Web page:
(CNN)It was like I had asked her to fork over her Social Security number and firstborn child.
"What do you need it for? What are you going to do with it?" my colleague asked me, Zoom eyes wide with fear.
"Whoa there," I wanted to say. There was no need to get concerned.
I had simply asked a coworker for a straightforward piece of information that in normal times would have evoked little more than an "OK, no problem," in response.
Of course, these aren't normal times.
It wasn't just my coworker. I noticed that so many people in my life -- friends, family, even myself since I'm being honest -- had taken a pill from the paranoid jar. Everyone seemed jumpier, more nervous, frightened, even when it came to topics that had little to do with the deadly contagion knocking on doors all around us. I talked to an immunocompromised ICU nurse, a schoolteacher, a transit worker's spouse. All agreed they were more paranoid since Covid-19 overtook daily life.
"Especially with having a kiddo with a medical history," said Stefani Seeley, a stay-at-home mom who lives in Texas. "We scrutinize every little thing we do now. Add to that the anxiety I have that our kids won't get over the trauma of the experience," she said.
Paranoia, it seemed, was just as widespread as the coronavirus, perhaps more.
Pandemic paranoia is a real thing
"The pandemic has brought on great uncertainty and stress," said Dr. Bandy X. Lee, a New York City-based forensic psychiatrist and violence expert with a long list of achievements, including having taught at Yale School of Medicine and Yale Law School and served as a fellow of the National Institute of Mental Health and consultant to the World Health Organization. Lee is currently president of the World Mental Health Coalition.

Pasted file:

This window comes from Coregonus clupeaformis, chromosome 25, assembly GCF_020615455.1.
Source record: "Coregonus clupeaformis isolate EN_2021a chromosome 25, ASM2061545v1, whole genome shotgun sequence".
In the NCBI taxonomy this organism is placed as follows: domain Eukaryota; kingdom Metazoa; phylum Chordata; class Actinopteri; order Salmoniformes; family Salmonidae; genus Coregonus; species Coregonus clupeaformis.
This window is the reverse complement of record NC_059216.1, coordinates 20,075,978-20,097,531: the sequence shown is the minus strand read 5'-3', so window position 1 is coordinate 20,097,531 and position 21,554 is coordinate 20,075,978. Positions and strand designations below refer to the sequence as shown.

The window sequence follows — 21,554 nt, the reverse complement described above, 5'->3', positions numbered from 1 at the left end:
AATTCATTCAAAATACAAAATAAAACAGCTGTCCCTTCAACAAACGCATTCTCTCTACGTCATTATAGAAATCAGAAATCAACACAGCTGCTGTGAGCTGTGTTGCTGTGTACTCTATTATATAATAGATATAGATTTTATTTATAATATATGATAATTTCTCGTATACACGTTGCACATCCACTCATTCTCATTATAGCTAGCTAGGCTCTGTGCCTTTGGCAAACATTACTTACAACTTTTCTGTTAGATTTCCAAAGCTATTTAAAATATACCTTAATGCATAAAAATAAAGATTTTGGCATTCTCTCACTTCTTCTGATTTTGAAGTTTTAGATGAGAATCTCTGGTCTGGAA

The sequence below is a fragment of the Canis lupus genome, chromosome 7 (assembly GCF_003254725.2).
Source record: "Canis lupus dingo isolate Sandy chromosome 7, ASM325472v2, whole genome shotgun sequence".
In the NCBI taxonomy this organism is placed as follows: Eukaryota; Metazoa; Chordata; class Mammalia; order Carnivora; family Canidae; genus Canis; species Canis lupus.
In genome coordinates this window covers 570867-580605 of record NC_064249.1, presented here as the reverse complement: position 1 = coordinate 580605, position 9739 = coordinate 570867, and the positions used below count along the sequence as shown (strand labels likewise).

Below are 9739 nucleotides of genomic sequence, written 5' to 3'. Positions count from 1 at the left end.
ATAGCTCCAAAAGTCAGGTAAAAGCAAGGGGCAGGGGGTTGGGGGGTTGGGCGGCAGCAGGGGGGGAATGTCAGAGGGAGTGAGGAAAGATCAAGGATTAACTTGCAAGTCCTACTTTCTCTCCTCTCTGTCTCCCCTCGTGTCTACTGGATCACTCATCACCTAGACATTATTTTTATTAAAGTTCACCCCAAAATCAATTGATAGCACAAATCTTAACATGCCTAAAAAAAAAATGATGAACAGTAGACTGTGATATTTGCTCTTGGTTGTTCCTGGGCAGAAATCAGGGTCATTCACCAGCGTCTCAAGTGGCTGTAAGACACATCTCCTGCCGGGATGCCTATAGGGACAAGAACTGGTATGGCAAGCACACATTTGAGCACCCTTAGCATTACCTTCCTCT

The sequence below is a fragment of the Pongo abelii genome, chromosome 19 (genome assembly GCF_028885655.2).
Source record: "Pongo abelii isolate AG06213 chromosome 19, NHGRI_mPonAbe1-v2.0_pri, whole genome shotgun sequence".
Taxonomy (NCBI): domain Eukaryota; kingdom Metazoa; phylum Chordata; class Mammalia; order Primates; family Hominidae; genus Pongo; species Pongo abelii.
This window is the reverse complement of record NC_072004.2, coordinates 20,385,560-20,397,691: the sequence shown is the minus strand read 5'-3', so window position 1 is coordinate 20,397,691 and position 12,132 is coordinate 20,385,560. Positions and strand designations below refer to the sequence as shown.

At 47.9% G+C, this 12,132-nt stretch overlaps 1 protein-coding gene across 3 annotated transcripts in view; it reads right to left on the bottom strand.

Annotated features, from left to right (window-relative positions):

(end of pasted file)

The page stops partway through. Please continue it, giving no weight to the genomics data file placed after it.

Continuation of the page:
The John Hopkins Psychiatry Guide defines paranoia as "a response to perceived threats that is heavily influenced by anxiety and fear, existing along a continuum of normal, reality-based experience to delusional beliefs."
The symptoms of paranoia can range from the very subtle to completely overwhelming and can exist with or without other mental conditions, according to Lee and major medical associations. People don't need to have diagnosable mental health disorders to have paranoid thoughts or feelings.
"Given the stress and uncertainty and the misinformation that is being provided by news outlets and different sources, it is difficult for people to feel a sense of calm, increasing people's anxiety, which can lead to paranoid thoughts," said Adam Borland, a Cleveland-based clinical psychologist who has seen an uptick in patients who are experiencing paranoid thoughts and feelings since Covid-19 became widespread.
The trifecta of the pandemic, required social isolation and social unrest has driven many of us to more extreme behavior and worries, including paranoia. The pandemic has also brought on an uncertain economic environment, where people worry about whether they might be on the verge of losing their livelihood (and with good reason, as many have lost their jobs). The active disinformation environment about both the pandemic and other issues perpetuated by historically trusted institutions, like the US government and office of the President, has also caused people to distrust the information they are receiving and the people disseminating it.
"The exceptionally prolonged lockdown because of ineffective management and the subsequent social disruptions and economic misery — in many ways worse than the Great Depression, with tremendous inequities, hunger, homelessness, unemployment, and despair — are already leading to rampant drug addiction, depression, suicides, and homicides," Lee said.
"Meanwhile, we now have a large segment of the population that has been encouraged and conditioned to avoid reality. When living in delusion, detached from reality, one naturally becomes paranoid because facts and evidence are constantly 'attacking' these false, cherished beliefs," she said.